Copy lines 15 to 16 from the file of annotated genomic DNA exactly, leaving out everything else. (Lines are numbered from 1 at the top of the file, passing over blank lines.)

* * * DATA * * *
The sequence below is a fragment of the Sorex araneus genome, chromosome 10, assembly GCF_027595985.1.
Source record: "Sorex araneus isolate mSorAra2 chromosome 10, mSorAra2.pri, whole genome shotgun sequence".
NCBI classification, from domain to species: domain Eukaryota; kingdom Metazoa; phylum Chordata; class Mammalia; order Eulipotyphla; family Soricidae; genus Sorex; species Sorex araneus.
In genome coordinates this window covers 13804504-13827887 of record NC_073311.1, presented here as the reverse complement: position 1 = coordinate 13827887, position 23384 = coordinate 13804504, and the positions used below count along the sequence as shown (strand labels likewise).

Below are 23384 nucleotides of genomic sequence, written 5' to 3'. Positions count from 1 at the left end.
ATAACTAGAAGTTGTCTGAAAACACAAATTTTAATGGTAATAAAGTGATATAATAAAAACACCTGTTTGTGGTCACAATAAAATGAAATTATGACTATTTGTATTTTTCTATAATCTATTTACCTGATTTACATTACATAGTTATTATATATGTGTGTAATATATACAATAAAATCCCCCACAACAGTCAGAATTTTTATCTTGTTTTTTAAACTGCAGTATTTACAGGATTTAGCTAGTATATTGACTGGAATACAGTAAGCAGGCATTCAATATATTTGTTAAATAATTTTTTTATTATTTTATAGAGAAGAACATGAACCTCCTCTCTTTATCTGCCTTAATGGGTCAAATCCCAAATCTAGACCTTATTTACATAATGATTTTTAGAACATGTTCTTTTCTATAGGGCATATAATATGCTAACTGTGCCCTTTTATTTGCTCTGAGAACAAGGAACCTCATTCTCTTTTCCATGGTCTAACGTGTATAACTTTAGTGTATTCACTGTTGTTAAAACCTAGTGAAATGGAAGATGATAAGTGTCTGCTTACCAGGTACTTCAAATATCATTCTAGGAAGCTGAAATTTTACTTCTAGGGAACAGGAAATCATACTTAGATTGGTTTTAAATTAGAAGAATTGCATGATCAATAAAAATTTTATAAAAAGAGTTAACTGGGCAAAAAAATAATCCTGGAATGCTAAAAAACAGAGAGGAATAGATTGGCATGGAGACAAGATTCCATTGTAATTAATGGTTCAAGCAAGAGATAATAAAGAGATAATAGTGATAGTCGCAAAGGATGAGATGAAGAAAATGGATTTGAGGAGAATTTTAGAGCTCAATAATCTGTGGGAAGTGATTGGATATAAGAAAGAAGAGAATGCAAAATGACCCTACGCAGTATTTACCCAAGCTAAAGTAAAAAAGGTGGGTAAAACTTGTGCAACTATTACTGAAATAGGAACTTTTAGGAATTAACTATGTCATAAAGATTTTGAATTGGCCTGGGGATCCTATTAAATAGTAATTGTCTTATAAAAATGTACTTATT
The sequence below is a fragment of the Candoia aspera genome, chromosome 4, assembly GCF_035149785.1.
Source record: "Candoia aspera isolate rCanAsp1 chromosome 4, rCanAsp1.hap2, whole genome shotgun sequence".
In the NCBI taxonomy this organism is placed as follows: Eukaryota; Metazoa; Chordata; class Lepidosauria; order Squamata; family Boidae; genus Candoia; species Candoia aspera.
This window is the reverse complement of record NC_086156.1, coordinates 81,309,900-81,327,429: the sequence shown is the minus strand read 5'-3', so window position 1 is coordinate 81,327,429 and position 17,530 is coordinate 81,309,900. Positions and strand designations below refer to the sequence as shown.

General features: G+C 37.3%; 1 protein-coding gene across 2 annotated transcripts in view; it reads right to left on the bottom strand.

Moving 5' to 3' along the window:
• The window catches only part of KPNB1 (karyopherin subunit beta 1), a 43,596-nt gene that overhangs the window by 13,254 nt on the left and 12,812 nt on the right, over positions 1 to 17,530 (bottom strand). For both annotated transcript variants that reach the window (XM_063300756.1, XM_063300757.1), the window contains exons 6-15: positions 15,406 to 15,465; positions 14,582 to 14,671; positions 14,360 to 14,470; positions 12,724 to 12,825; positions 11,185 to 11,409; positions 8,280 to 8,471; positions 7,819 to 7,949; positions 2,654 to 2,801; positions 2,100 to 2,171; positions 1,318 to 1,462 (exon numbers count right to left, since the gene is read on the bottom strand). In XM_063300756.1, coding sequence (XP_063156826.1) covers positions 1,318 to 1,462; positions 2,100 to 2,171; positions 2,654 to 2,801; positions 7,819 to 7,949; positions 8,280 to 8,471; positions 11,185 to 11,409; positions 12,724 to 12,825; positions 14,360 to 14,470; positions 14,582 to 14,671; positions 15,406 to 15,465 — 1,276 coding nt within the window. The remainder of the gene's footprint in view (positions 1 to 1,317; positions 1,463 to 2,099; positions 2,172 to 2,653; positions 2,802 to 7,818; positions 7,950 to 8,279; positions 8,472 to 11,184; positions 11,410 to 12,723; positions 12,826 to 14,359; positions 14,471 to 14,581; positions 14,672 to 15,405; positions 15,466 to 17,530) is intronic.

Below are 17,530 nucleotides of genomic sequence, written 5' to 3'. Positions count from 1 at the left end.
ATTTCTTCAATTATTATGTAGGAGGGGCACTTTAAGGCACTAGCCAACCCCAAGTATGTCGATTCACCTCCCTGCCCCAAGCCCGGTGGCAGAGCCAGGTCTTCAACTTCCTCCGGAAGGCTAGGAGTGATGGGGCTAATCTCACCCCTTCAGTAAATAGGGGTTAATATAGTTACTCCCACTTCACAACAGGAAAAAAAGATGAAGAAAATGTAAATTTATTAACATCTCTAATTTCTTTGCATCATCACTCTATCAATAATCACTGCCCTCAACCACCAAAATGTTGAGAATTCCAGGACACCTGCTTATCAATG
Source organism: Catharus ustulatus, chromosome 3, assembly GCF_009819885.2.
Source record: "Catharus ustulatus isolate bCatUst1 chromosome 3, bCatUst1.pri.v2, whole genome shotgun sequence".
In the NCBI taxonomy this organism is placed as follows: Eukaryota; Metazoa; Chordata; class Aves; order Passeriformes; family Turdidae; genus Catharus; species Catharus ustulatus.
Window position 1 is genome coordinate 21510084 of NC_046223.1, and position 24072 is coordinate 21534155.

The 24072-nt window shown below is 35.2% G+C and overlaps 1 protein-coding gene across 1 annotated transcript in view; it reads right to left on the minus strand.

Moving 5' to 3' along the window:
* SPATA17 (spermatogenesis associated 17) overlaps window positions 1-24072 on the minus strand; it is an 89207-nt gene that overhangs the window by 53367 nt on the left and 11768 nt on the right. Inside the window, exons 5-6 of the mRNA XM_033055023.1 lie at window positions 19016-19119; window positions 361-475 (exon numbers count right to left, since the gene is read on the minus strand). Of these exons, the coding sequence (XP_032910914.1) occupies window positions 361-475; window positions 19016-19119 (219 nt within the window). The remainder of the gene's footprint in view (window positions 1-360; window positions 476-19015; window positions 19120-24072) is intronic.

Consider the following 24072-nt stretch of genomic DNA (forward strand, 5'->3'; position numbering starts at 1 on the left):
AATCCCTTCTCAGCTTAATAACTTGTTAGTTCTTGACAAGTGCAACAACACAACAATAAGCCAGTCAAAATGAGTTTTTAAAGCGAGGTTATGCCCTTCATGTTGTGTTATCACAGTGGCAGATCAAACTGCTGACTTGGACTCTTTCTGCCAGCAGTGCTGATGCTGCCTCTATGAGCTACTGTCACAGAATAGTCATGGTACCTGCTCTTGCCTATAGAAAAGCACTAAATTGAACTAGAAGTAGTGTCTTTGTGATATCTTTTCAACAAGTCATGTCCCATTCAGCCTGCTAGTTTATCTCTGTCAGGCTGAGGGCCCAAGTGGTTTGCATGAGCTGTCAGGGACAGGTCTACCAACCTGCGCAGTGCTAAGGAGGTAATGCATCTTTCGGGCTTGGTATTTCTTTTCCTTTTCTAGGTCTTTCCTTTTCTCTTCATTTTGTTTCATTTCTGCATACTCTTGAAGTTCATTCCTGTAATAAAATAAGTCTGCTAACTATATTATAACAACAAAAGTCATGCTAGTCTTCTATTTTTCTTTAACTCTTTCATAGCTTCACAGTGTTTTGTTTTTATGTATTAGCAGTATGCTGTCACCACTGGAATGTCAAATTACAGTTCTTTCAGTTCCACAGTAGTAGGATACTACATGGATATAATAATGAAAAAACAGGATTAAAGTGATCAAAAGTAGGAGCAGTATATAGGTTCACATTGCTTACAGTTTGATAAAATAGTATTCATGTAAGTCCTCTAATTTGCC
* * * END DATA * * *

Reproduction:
ATTTCTTCAATTATTATGTAGGAGGGGCACTTTAAGGCACTAGCCAACCCCAAGTATGTCGATTCACCTCCCTGCCCCAAGCCCGGTGGCAGAGCCAGGTCTTCAACTTCCTCCGGAAGGCTAGGAGTGATGGGGCTAATCTCACCCCTTCAGTAAATAGGGGTTAATATAGTTACTCCCACTTCACAACAGGAAAAAAAGATGAAGAAAATGTAAATTTATTAACATCTCTAATTTCTTTGCATCATCACTCTATCAATAATCACTGCCCTCAACCACCAAAATGTTGAGAATTCCAGGACACCTGCTTATCAATG
Source organism: Catharus ustulatus, chromosome 3, assembly GCF_009819885.2.